Tygerberg & Blouberg | 145km
Covering 20 ha, Ratanga Junction is Africa's first entertainment theme park - a great family destination on South African holidays. While some of the more than 30 rides are suitable for families with children, the most heart-stopping ones are not for the faint-hearted. The Cobra 5 speeds along at 100 km an hour on a suspended looping coaster, while Monkey Falls is one of the highest log flumes in the world. Other rides for the wild at heart include the Diamond Devil Run (a runaway train), the Congo Queen (a swinging boat ride) and a wild white-water raft ride down Crocodile Gorge.
There is a variety of theme restaurants, as well as live entertainment. Adjoining Ratanga Junction is Canal Walk 3, a giant shopping mall featuring cinemas, restaurants, live entertainment and the MTN Science Centre, and which together with Ratanga Junction, forms part of the Century City complex.
Durbanville Wine Route
Situated in one of the coolest wine-growing areas in South Africa, the Durbanville Wine Route enjoys one of the best climates for the production of wine in South Africa. Although wines have been produced by farms in the Durbanville area since the days of the Dutch East India Company, it was not until 1990 that the Durbanville Wine Trust was established to promote the region and its wines.
Nestling on the slopes of the Tygerberg Hills, Durbanville is one of South Africa's smallest wine routes. It consists of seven estates and 11 farms producing high-quality grapes for other wineries and cellars.
Originally named De Tygerbergen, this farm on the slopes of the Tygerberg Hills was granted in 1689 to Elsie van Suurwaarde, the wife of an official of the Dutch East India Company. It was renamed Altydgedacht in 1826. One of the oldest wine farms in the Cape, the estate has been producing wine under its own label since 1985. A variety of excellent red and white wines are produced, among them merlot, shiraz, pinotage and sauvignon blanc.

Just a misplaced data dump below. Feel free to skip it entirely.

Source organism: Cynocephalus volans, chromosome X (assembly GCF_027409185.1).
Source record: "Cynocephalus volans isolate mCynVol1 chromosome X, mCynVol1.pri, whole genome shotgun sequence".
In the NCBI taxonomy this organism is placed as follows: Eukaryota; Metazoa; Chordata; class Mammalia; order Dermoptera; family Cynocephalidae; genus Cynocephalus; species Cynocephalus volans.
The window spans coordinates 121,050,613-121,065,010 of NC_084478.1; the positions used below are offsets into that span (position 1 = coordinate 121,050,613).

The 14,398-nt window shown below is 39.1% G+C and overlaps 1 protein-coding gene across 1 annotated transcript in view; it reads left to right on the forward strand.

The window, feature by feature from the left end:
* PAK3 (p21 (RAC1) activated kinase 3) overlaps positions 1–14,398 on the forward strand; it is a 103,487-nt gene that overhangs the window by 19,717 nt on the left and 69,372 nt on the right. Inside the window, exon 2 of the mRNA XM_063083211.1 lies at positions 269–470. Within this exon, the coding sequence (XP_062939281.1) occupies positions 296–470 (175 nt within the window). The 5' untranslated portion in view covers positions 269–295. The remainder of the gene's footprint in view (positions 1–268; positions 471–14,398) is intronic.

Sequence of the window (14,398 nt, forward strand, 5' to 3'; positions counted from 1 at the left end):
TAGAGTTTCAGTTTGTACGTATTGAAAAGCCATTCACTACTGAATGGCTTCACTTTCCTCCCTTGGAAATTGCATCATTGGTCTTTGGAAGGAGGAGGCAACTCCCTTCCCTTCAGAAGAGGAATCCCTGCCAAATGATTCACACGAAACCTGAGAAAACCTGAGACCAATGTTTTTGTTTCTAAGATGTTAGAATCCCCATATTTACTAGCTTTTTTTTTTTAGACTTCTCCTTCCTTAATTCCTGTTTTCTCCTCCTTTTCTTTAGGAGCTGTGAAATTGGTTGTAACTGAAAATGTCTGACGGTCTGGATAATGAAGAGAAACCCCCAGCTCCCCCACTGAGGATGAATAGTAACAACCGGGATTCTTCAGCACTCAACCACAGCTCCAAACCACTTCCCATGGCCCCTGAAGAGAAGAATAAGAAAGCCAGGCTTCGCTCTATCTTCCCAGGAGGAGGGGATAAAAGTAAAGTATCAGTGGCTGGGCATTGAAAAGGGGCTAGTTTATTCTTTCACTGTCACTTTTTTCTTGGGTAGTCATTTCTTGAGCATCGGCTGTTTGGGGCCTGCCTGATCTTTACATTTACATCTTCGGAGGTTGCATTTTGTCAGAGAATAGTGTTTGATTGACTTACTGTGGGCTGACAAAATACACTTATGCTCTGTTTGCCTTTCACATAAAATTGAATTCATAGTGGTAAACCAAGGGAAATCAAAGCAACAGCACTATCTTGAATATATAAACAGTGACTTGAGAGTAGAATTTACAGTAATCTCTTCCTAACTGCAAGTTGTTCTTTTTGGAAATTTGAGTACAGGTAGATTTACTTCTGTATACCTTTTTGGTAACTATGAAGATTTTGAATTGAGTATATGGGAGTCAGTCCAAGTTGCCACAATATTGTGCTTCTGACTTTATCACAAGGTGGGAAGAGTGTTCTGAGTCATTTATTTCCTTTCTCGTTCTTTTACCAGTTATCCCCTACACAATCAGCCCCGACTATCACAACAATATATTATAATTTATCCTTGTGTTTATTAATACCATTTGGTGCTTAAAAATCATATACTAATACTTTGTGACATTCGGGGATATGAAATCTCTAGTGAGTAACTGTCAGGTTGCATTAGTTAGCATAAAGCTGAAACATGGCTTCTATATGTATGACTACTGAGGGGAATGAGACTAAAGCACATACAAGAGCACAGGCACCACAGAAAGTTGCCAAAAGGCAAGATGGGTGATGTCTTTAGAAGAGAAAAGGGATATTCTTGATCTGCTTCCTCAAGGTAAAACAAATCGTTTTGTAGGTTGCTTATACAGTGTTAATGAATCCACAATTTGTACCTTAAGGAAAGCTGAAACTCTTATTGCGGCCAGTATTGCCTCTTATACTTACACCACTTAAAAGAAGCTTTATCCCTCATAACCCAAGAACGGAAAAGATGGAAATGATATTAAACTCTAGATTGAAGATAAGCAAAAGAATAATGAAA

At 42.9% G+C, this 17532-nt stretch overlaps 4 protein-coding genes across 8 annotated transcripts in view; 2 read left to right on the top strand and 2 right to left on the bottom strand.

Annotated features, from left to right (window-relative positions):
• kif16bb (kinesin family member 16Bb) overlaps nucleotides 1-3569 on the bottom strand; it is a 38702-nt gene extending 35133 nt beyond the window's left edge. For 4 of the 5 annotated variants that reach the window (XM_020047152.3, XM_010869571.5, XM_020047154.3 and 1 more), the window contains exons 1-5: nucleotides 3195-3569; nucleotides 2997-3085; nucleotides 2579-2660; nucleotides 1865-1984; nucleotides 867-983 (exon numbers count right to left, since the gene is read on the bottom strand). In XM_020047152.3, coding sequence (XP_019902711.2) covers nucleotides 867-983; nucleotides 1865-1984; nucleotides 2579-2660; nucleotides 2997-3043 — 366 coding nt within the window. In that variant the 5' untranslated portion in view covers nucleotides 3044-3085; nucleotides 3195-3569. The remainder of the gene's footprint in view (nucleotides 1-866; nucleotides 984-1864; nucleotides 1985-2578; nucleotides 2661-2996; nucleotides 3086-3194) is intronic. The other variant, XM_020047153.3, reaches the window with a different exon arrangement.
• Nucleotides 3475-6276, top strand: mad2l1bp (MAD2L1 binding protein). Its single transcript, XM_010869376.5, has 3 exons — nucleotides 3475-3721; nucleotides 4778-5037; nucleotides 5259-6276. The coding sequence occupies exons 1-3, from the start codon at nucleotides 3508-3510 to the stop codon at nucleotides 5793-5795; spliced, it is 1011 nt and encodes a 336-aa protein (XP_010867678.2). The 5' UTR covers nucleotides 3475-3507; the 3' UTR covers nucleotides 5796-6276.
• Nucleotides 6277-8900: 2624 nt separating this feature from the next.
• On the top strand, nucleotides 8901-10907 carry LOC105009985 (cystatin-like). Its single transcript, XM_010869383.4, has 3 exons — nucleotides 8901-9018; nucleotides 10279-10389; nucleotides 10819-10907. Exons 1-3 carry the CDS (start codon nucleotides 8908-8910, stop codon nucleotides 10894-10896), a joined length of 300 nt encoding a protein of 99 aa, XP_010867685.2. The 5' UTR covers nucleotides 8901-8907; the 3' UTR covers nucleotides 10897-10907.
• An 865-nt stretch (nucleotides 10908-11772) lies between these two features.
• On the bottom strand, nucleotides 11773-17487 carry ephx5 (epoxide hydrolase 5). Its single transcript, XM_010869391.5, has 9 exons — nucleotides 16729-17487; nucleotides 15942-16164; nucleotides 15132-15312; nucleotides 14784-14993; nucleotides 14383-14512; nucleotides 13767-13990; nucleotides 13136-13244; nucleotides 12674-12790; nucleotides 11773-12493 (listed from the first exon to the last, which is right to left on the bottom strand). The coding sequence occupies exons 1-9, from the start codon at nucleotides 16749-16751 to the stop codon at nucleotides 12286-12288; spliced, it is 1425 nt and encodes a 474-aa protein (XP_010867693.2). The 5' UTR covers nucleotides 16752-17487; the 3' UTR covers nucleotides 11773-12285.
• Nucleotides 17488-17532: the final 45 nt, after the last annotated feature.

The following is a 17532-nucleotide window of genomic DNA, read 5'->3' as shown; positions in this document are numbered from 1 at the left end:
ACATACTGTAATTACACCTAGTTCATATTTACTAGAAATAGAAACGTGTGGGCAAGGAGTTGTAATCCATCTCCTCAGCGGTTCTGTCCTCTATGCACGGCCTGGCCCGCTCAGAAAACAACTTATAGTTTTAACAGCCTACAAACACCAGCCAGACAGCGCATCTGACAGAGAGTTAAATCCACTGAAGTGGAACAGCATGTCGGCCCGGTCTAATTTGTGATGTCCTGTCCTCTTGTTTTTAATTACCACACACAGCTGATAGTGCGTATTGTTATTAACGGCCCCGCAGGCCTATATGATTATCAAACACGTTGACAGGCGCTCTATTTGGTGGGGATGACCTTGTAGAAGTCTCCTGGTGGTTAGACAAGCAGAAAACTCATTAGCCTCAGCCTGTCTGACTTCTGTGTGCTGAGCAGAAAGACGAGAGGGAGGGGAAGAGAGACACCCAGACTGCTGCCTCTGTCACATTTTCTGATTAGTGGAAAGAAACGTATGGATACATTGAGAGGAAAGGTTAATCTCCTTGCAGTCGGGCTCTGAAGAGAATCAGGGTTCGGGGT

...lies between Kanonkop and the Tygerberg Hills and enjoys superb views over the Peninsula and Table Mountain 1. The south-facing slopes of Kanonkop are planted mainly under white grape varieties, while the north-facing slopes of the Tygerberg Hills are ideally suited to reds 2. The estate has been producing wines under its own label since 1987, and is renowned for its bottle-fermented dry sparkling wine and port. Wines bottled under the estate's label include sauvignon blanc, semillon, merlot and cabernet sauvignon.
...is named after waboom trees (Protea nitida) which once grew in profusion on the slopes of Kanonkop. The cellar lies on the farm Maasspruit, bought in 1990 by Bernhard and Peta Veller, and produced its first wine, a sauvignon blanc, in 1995. The range includes pinotage, cabernet sauvignon, shiraz, chardonnay and sauvignon blanc.
...is a popular northern suburbs residential area with a country atmosphere. Originally named Pampoenkraal (Pumpkin Corral), the settlement was later renamed D'Urban after the Cape governor, Sir Benjamin D'Urban. To avoid confusion with Durban in KwaZulu-Natal, the name was later changed to Durbanville.